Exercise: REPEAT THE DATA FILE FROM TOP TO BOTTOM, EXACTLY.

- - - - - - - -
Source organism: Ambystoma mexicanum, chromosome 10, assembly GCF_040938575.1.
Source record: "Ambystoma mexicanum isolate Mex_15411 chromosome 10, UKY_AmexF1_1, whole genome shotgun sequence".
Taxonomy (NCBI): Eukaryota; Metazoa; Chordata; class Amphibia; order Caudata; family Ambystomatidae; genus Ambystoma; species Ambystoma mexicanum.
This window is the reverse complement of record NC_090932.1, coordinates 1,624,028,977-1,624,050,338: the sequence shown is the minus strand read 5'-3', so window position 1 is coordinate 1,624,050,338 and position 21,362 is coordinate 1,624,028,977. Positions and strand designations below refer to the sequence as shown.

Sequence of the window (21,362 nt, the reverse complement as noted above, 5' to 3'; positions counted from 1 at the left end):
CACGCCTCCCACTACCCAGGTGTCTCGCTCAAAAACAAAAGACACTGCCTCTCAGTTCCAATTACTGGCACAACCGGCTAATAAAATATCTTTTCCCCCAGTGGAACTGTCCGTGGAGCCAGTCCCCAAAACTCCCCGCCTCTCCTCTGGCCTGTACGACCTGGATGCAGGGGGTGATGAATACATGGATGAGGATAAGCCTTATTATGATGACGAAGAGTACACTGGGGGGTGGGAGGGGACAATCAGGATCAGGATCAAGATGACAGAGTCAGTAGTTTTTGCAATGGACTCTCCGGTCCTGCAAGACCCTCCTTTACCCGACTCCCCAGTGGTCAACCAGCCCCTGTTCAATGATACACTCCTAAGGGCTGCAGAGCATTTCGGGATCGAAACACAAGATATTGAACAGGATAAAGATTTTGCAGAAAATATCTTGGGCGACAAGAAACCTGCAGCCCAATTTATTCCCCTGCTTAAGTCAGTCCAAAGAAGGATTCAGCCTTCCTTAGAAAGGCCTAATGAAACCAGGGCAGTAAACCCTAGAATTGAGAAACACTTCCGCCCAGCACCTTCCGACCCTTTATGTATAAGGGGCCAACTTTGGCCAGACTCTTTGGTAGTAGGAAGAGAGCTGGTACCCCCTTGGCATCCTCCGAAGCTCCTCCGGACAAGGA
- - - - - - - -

Source organism: Ambystoma mexicanum, chromosome 10, assembly GCF_040938575.1.
Source record: "Ambystoma mexicanum isolate Mex_15411 chromosome 10, UKY_AmexF1_1, whole genome shotgun sequence".
Taxonomy (NCBI): Eukaryota; Metazoa; Chordata; class Amphibia; order Caudata; family Ambystomatidae; genus Ambystoma; species Ambystoma mexicanum.
This window is the reverse complement of record NC_090932.1, coordinates 1,624,028,977-1,624,050,338: the sequence shown is the minus strand read 5'-3', so window position 1 is coordinate 1,624,050,338 and position 21,362 is coordinate 1,624,028,977. Positions and strand designations below refer to the sequence as shown.

Sequence of the window (21,362 nt, the reverse complement as noted above, 5' to 3'; positions counted from 1 at the left end):
CACGCCTCCCACTACCCAGGTGTCTCGCTCAAAAACAAAAGACACTGCCTCTCAGTTCCAATTACTGGCACAACCGGCTAATAAAATATCTTTTCCCCCAGTGGAACTGTCCGTGGAGCCAGTCCCCAAAACTCCCCGCCTCTCCTCTGGCCTGTACGACCTGGATGCAGGGGGTGATGAATACATGGATGAGGATAAGCCTTATTATGATGACGAAGAGTACACTGGGGGGTGGGAGGGGACAATCAGGATCAGGATCAAGATGACAGAGTCAGTAGTTTTTGCAATGGACTCTCCGGTCCTGCAAGACCCTCCTTTACCCGACTCCCCAGTGGTCAACCAGCCCCTGTTCAATGATACACTCCTAAGGGCTGCAGAGCATTTCGGGATCGAAACACAAGATATTGAACAGGATAAAGATTTTGCAGAAAATATCTTGGGCGACAAGAAACCTGCAGCCCAATTTATTCCCCTGCTTAAGTCAGTCCAAAGAAGGATTCAGCCTTCCTTAGAAAGGCCTAATGAAACCAGGGCAGTAAACCCTAGAATTGAGAAACACTTCCGCCCAGCACCTTCCGACCCTTTATGTATAAGGGGCCAACTTTGGCCAGACTCTTTGGTAGTAGGAAGAGAGCTGGTACCCCCTTGGCATCCTCCGAAGCTCCTCCGGACAAGGA